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The global financial crisis has cast a strong light on some hitherto obscure corners of the financial world, provoking an outpouring of calls for concerted international action. “Hard law” having disappointed, can “soft law”, in the form of international financial standards, substitute for traditional national legislation. This article examines some of the difficulties associated with the “international standards as soft law” discourse.

First of all, conceptual problems in the “soft law” discourse itself reveal profoundly different patterns of legal thought cutting across national boundaries, resulting in different understandings of international financial standards. Secondly, recent experience, over the past decade, with some “soft law” international financial standards as both diagnostic and prophylactic tools, has been decidedly mixed, in fact, largely unsatisfactory. Thirdly, the “soft law” discourse in international finance appears strangely remote from the daily grind of international commercial practice, where the discourse is largely unknown. But perhaps in this disconnect between theory and practice lies clues to important normative forces at work in international finance, and in particular the international capital markets. The more one considers the world of international finance, the more obvious become the outlines of centuries old transnational merchant law, the contentious lex mercatoria.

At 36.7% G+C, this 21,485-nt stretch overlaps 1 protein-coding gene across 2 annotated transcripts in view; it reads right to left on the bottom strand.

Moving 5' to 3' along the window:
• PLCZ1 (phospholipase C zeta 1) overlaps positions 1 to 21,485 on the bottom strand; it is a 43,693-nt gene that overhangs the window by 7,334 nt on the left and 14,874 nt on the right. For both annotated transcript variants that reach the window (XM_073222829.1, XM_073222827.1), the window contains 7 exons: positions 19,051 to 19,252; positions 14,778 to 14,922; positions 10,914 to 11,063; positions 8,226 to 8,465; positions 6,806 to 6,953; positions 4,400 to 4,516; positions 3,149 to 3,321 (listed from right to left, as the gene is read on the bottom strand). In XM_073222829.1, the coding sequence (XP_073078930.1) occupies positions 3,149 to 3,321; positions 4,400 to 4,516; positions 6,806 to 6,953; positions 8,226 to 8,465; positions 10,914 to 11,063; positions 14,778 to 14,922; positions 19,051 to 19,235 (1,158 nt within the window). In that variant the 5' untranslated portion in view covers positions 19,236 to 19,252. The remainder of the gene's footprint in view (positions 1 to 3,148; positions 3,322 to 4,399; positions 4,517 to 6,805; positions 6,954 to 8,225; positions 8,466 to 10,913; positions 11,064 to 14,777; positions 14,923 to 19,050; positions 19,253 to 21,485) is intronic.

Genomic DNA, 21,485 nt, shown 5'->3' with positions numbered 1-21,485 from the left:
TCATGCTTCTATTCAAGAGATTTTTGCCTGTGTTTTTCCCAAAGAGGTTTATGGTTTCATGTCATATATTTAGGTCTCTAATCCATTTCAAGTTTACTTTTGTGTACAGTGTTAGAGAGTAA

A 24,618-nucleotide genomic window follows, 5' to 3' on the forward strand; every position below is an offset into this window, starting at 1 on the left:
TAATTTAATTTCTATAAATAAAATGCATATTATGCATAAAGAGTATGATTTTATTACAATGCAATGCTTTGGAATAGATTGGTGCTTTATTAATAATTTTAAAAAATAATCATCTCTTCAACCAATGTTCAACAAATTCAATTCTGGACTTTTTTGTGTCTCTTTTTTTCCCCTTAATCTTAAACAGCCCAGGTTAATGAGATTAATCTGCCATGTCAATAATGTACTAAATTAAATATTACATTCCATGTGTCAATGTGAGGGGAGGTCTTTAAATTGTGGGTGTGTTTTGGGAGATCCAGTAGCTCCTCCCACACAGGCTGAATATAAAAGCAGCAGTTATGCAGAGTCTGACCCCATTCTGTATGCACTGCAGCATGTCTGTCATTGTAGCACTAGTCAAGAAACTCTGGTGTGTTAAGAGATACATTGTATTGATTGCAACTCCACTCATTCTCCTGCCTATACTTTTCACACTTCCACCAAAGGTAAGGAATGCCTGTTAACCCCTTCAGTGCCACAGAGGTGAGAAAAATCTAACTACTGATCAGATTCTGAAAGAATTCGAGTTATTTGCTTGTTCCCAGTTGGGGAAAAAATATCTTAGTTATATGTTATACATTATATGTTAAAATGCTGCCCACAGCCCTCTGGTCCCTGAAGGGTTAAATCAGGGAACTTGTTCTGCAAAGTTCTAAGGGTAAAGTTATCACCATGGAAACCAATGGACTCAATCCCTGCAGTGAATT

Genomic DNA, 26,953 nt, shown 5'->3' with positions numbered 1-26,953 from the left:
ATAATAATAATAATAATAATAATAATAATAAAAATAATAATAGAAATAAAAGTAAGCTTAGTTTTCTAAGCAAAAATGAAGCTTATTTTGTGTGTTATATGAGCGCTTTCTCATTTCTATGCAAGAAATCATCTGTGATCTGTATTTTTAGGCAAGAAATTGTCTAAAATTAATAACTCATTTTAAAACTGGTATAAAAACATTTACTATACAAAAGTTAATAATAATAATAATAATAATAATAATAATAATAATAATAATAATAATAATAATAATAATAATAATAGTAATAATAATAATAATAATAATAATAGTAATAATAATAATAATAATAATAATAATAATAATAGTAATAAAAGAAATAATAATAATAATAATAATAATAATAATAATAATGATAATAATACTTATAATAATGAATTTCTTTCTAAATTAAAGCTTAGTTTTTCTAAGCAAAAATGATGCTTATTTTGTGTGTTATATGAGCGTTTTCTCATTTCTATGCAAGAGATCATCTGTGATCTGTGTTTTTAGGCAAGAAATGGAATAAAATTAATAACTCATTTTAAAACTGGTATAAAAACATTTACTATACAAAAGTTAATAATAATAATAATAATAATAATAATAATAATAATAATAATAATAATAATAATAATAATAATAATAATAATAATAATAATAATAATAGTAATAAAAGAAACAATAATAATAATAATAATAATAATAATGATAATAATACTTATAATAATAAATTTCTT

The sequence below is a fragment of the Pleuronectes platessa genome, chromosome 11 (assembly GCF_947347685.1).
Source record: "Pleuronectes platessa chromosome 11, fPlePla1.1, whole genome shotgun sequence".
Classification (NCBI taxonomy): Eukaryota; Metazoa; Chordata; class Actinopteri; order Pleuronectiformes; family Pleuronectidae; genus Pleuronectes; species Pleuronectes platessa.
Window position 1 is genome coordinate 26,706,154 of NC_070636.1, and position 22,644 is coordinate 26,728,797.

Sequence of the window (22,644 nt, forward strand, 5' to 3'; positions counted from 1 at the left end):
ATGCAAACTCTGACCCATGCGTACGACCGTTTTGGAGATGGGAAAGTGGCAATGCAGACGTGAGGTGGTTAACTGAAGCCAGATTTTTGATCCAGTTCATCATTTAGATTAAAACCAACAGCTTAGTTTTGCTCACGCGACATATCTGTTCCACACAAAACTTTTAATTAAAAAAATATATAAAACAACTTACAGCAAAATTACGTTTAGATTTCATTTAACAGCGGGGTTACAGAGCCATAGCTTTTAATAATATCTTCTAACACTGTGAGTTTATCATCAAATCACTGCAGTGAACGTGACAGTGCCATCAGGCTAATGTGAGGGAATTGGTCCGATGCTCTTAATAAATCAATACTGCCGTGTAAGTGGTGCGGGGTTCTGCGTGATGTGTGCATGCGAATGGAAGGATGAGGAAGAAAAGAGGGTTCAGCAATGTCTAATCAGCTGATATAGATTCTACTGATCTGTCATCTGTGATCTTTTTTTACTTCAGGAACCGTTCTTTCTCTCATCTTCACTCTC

The proposition put forward here is that the formal regulation of financial markets is supported by a body of strong and persistent customary law, a lex mercatoria, a rarely acknowledged but powerful undercurrent in finance, especially in its international iteration. The continued prevalence of oral contracting and the stubborn persistence of self-regulatory principles are examples. There are several intriguing implications to this proposition. Is it possible that the global financial crisis represented not only a failure of formal, state-led regulation, as it surely did, but also a breakdown of a lex mercatoria of finance? If that is the case, international standard setters and national regulators, both, ignore this lex mercatoria (the customs and practices of international finance) at their peril. To do so, would be to miss a true, powerful, source of normativity operating in international financial markets.


The author is also affiliated with the European Corporate Governance Institute (ECGI) and the Center for Transnational Legal Studies (London).